On Jan. 8, breaking news disrupted evening meals and community-affected families. That breaking news sent a shock wave through SCI-Cresson and SCI-Greensburg. Only because of the dedication, training and professionalism of the staffs, no incidents of uprising or violence were reported. Whoever felt the need to provide a minute bit of information to media sources did the employees and those incarcerated no favors.
I hope that the party was unaware that the next day the secretary of corrections, a cabinet member, would make the formal announcement.
I believe the superintendents and staff at their respective facilities may have been best able to determine if security measures needed to be enhanced during this time.
Stability, safety and security are paramount at every correctional institution. These elements are obtained by a diverse group of men and women from various backgrounds, who provide around-the- clock care, custody and control of those deemed to be incarcerated by the courts for crimes committed against society.
I am one of those people who has enjoyed employment in the Department of Corrections. I am unable to retire and am burdened with future decisions. I am not alone with that issue, nor am I alone in my commitment – like many of my colleagues – that I will continue the transition of these facilities, closure and will maintain order doing so, no matter how long it may take.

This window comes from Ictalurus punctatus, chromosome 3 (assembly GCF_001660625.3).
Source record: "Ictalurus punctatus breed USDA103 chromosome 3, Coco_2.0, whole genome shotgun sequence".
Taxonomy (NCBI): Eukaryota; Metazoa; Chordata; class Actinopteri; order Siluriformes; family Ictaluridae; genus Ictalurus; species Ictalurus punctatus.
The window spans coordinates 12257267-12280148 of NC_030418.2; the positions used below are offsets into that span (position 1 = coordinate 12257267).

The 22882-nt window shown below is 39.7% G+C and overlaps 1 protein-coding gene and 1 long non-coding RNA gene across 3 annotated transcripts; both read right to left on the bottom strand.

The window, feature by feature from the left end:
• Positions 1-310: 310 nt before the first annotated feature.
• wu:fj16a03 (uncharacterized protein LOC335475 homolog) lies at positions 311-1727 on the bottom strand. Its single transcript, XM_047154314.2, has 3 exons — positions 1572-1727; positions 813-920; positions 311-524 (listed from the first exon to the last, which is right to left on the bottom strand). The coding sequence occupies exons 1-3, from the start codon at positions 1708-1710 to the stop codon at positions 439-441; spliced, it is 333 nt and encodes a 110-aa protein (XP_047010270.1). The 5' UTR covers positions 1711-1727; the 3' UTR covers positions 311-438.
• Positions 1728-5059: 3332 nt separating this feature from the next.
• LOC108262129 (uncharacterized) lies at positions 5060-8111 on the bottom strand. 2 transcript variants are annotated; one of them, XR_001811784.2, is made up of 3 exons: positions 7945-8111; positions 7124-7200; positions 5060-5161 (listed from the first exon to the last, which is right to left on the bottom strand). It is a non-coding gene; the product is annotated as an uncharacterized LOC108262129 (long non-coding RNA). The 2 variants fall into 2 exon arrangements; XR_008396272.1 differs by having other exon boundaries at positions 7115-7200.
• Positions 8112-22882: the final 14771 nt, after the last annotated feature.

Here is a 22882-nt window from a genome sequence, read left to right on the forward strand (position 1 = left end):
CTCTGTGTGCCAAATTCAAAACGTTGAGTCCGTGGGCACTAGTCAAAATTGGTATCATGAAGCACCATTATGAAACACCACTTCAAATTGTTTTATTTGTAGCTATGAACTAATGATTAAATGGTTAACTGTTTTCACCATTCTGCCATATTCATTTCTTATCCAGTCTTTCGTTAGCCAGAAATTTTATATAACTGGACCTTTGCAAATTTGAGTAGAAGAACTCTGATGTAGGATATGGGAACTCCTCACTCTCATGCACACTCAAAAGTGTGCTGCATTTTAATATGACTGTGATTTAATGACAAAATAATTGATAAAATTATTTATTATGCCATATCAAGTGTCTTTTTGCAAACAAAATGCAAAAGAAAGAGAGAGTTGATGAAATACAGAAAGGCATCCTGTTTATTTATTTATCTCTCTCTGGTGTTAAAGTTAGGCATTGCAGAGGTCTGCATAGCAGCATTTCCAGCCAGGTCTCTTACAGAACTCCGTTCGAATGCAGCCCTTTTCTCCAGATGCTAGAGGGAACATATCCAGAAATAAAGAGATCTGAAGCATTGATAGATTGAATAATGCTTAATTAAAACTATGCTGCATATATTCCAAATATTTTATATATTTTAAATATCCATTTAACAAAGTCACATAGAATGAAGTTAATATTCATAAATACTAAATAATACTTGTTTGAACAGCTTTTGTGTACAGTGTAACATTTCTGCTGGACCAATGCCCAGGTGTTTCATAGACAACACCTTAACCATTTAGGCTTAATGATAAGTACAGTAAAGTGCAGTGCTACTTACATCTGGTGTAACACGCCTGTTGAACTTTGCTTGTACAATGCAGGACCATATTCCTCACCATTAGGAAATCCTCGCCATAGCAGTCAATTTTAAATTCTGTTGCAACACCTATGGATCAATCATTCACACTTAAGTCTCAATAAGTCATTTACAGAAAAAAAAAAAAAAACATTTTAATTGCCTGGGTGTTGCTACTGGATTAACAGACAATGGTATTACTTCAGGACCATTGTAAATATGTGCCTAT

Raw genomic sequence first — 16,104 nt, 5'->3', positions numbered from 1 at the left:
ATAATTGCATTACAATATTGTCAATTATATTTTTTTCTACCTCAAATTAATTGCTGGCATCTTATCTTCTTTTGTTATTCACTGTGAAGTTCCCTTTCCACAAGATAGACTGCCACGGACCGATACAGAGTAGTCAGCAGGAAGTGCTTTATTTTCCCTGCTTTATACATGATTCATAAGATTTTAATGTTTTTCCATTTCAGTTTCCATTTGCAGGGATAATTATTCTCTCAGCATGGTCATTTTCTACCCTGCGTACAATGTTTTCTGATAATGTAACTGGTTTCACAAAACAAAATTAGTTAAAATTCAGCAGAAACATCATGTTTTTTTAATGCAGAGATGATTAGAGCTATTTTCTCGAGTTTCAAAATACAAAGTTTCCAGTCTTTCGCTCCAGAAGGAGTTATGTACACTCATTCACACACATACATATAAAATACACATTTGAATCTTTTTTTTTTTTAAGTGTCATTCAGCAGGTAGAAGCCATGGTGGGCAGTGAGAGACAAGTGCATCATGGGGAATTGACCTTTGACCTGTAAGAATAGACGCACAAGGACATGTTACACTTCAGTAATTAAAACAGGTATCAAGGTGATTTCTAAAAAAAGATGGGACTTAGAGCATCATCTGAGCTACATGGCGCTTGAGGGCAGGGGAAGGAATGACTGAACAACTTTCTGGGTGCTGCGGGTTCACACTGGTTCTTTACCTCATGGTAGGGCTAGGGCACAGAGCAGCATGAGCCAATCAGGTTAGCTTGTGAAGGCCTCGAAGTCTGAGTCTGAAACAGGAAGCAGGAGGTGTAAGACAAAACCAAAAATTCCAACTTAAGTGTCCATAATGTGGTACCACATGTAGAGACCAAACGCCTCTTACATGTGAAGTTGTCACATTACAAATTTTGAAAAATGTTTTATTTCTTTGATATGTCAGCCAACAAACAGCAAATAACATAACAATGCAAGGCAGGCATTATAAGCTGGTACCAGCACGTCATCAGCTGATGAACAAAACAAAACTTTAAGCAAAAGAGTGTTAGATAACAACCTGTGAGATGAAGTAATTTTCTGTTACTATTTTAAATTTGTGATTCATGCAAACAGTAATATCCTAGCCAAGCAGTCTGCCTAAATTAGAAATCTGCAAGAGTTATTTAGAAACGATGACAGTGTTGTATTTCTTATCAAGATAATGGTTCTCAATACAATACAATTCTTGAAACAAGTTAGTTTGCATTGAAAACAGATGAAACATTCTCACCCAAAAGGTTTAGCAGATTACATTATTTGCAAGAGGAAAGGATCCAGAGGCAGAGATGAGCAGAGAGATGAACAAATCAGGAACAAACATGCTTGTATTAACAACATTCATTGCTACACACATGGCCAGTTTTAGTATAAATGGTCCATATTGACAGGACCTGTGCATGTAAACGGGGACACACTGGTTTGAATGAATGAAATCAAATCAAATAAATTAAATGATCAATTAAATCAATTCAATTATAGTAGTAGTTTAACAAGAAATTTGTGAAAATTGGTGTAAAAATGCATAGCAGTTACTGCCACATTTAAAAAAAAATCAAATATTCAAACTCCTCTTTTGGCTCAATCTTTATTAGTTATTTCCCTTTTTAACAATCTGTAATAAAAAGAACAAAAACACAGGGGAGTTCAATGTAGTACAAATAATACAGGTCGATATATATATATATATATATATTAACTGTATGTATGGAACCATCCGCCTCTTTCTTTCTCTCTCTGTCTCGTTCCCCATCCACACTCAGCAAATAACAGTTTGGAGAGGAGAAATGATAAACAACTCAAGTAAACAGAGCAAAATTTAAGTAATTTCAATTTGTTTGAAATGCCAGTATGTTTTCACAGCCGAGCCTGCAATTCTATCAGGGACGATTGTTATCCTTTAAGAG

Bravo to those on duty that night. You are professionals. You did not compromise operations at your facilities under a shock wave unleashed by someone who pretended to have a news story that was incomplete.
Shame on him or her.
Labor foreman, SCI-Cresson
Event on Constitution was a great success
As the 9th Congressional District coordinator for the We the People program, I was responsible for organizing a regional showcase on the Constitution at the University of Pittsburgh at Johnstown on Jan. 8.
Students from local schools demonstrated their knowledge of our Constitution through simulated congressional hearings.
The judges for this event were Dennis Afton, educator; G. Henry Cook, president of Somerset Trust Co.; Shelby Baird, Yale University; Judy Ellich, reporter; Larry Feldman, professor at IUP; George Kaufman, lawyer and past president of the Somerset Historical Society; Pamela Tokar-Ickes, Somerset County commissioner; Joseph Kashurba, president of Kashurba Web Designs Group; Alex Kashurba, University of Michigan Law School; Matthew G. Melvin, lawyer; Ross Nycum, Penn State; Mark Previte, professor at UPJ; Marty Radovanic, WJAC-TV news anchor; Gordon D. Reynolds, lawyer; Jozzie Stuchell, Penn State; and David Trevaskis, Pennsylvania Bar Association.
I would like to thank each of these individuals, the Somerset County Bar Association and everyone else who helped make this event a success.
I would like to congratulate the school districts that competed. The students did a great job.
The teachers, Chris Zanoni at Somerset Area High School and Chris Peters at Marion Center Area High School, deserve much of the credit.
Hopefully, this event will assist them in competing for the statewide championship in February. It is vital for a republic that all schools continue to maintain and promote strong civic education programs.
William M. Simmons